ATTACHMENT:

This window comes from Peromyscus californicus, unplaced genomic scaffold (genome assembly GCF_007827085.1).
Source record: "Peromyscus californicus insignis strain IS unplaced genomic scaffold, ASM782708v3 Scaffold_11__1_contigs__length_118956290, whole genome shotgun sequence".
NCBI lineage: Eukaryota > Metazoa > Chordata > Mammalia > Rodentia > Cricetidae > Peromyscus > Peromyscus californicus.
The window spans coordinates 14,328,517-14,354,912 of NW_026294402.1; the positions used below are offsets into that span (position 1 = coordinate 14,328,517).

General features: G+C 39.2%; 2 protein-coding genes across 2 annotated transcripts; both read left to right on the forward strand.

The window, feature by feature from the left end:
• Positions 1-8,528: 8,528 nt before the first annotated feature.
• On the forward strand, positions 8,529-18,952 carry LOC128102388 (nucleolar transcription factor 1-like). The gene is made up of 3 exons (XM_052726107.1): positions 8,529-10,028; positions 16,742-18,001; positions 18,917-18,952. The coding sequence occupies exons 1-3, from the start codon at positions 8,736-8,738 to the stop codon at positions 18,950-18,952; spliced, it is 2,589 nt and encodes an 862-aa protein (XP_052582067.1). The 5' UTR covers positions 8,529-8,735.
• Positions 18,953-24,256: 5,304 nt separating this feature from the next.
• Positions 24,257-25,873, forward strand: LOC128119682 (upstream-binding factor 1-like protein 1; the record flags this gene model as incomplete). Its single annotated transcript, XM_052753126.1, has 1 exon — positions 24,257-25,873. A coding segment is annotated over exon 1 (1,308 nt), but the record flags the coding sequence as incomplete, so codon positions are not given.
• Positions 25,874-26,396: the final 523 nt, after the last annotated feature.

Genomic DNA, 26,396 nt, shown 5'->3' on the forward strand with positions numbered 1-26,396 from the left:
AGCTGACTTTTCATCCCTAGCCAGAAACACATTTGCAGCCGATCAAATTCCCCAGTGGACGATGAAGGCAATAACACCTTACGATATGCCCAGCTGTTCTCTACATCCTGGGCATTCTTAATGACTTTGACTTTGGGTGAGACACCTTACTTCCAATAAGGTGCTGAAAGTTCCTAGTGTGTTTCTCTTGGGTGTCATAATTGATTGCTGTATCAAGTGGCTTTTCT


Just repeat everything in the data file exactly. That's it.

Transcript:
This window comes from Peromyscus californicus, unplaced genomic scaffold (genome assembly GCF_007827085.1).
Source record: "Peromyscus californicus insignis strain IS unplaced genomic scaffold, ASM782708v3 Scaffold_11__1_contigs__length_118956290, whole genome shotgun sequence".
NCBI lineage: Eukaryota > Metazoa > Chordata > Mammalia > Rodentia > Cricetidae > Peromyscus > Peromyscus californicus.
The window spans coordinates 14,328,517-14,354,912 of NW_026294402.1; the positions used below are offsets into that span (position 1 = coordinate 14,328,517).

General features: G+C 39.2%; 2 protein-coding genes across 2 annotated transcripts; both read left to right on the forward strand.

The window, feature by feature from the left end:
• Positions 1-8,528: 8,528 nt before the first annotated feature.
• On the forward strand, positions 8,529-18,952 carry LOC128102388 (nucleolar transcription factor 1-like). The gene is made up of 3 exons (XM_052726107.1): positions 8,529-10,028; positions 16,742-18,001; positions 18,917-18,952. The coding sequence occupies exons 1-3, from the start codon at positions 8,736-8,738 to the stop codon at positions 18,950-18,952; spliced, it is 2,589 nt and encodes an 862-aa protein (XP_052582067.1). The 5' UTR covers positions 8,529-8,735.
• Positions 18,953-24,256: 5,304 nt separating this feature from the next.
• Positions 24,257-25,873, forward strand: LOC128119682 (upstream-binding factor 1-like protein 1; the record flags this gene model as incomplete). Its single annotated transcript, XM_052753126.1, has 1 exon — positions 24,257-25,873. A coding segment is annotated over exon 1 (1,308 nt), but the record flags the coding sequence as incomplete, so codon positions are not given.
• Positions 25,874-26,396: the final 523 nt, after the last annotated feature.

Genomic DNA, 26,396 nt, shown 5'->3' on the forward strand with positions numbered 1-26,396 from the left:
AGCTGACTTTTCATCCCTAGCCAGAAACACATTTGCAGCCGATCAAATTCCCCAGTGGACGATGAAGGCAATAACACCTTACGATATGCCCAGCTGTTCTCTACATCCTGGGCATTCTTAATGACTTTGACTTTGGGTGAGACACCTTACTTCCAATAAGGTGCTGAAAGTTCCTAGTGTGTTTCTCTTGGGTGTCATAATTGATTGCTGTATCAAGTGGCTTTTCT